According to the Journal‘s book-length description of yesterday’s Boston meeting, the 33-member family is as torn as ever, with heirs struggling to weigh $60 a share against “the weight of the past.” As at many family gatherings, logic is running a distant second to emotion: The 77-year-old Jane Cox MacElree invoked murdered Journal reporter Daniel Pearl as a point against the deal, saying “He put his life on the line for the paper” (the implication perhaps being that, under a Murdoch regime, Pearl would have instead chosen to cover Victoria’s Secret).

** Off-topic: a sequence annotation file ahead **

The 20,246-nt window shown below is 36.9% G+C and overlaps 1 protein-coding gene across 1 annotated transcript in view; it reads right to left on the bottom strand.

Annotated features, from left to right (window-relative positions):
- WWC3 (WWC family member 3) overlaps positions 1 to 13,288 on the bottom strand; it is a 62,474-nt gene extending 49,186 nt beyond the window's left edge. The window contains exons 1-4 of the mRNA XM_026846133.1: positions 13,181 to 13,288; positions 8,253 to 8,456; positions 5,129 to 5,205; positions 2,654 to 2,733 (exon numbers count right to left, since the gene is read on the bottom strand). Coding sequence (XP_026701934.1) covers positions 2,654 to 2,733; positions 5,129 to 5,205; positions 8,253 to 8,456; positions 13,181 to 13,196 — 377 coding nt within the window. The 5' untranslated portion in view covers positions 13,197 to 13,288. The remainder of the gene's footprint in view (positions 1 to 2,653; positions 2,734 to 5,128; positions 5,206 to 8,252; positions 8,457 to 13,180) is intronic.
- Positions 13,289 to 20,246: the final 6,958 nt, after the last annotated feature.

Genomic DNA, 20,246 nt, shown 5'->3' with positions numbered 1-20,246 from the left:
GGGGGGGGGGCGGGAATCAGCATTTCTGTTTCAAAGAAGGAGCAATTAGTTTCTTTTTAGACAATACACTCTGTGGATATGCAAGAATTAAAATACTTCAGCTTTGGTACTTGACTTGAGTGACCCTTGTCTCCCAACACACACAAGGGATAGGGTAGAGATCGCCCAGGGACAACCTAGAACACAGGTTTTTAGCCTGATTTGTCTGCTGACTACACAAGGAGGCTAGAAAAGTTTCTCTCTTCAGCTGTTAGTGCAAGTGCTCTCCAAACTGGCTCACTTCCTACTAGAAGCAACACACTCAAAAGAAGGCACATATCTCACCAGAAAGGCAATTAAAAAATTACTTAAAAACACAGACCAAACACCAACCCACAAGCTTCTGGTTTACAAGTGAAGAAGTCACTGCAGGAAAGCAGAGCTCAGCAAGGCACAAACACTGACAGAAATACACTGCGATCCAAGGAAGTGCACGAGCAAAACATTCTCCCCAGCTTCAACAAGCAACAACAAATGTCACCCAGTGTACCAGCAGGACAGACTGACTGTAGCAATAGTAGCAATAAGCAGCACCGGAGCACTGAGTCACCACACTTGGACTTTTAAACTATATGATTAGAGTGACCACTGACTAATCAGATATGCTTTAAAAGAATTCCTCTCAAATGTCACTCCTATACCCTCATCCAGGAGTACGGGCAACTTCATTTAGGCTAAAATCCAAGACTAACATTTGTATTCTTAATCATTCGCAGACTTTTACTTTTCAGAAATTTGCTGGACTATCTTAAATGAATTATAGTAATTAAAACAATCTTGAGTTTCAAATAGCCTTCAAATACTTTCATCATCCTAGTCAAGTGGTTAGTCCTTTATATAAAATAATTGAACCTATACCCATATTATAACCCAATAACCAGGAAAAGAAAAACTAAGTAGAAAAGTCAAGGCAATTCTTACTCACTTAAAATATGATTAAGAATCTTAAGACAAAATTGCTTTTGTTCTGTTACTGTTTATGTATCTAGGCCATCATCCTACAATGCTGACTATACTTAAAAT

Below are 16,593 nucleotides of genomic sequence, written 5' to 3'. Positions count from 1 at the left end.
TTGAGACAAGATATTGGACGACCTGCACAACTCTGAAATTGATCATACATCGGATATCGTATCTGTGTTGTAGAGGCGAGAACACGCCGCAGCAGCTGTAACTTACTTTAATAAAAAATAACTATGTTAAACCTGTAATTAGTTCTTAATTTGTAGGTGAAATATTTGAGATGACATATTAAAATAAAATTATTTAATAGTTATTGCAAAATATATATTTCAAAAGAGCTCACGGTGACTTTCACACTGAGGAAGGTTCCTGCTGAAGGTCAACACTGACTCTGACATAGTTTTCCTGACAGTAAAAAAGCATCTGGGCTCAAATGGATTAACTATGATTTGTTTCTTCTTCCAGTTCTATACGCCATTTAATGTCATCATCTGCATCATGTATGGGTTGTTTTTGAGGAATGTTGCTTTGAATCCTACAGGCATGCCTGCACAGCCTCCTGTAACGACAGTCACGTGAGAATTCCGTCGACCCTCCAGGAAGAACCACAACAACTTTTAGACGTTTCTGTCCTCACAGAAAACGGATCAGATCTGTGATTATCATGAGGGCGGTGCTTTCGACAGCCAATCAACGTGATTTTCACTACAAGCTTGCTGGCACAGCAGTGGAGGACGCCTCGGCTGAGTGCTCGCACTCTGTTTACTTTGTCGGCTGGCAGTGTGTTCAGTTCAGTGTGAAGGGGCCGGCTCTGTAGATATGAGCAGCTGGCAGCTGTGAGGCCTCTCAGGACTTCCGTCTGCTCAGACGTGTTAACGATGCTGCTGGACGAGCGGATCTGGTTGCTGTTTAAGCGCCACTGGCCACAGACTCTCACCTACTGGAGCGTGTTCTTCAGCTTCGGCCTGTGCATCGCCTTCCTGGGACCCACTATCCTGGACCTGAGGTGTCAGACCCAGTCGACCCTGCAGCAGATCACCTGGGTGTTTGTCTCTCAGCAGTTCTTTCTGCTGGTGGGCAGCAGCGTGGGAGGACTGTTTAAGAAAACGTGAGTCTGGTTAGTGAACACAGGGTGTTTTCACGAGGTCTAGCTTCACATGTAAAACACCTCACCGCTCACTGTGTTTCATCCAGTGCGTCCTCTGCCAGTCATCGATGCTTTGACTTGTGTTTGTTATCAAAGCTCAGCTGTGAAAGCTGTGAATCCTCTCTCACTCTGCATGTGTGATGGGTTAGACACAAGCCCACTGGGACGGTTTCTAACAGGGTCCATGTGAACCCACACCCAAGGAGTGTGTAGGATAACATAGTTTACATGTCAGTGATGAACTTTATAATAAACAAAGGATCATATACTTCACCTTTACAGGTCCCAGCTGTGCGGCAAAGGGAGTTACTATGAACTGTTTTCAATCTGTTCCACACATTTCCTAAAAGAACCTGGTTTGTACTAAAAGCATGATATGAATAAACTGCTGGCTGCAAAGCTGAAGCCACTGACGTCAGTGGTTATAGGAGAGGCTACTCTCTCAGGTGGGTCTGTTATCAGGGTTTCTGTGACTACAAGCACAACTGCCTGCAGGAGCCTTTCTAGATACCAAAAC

One of the most preposterous themes to emerge from the Bancroft family’s debate is the idea that passively owning stock is the equivalent of supporting “journalistic independence.” The Bancrofts haven’t “pursued independence” at Dow Jones all these years–they’ve ignored it. And it’s easy to see why. Tough decisions, such as those made routinely at any publication that is also a business, are hard to make, especially when 30-odd people who barely know each other are involved.
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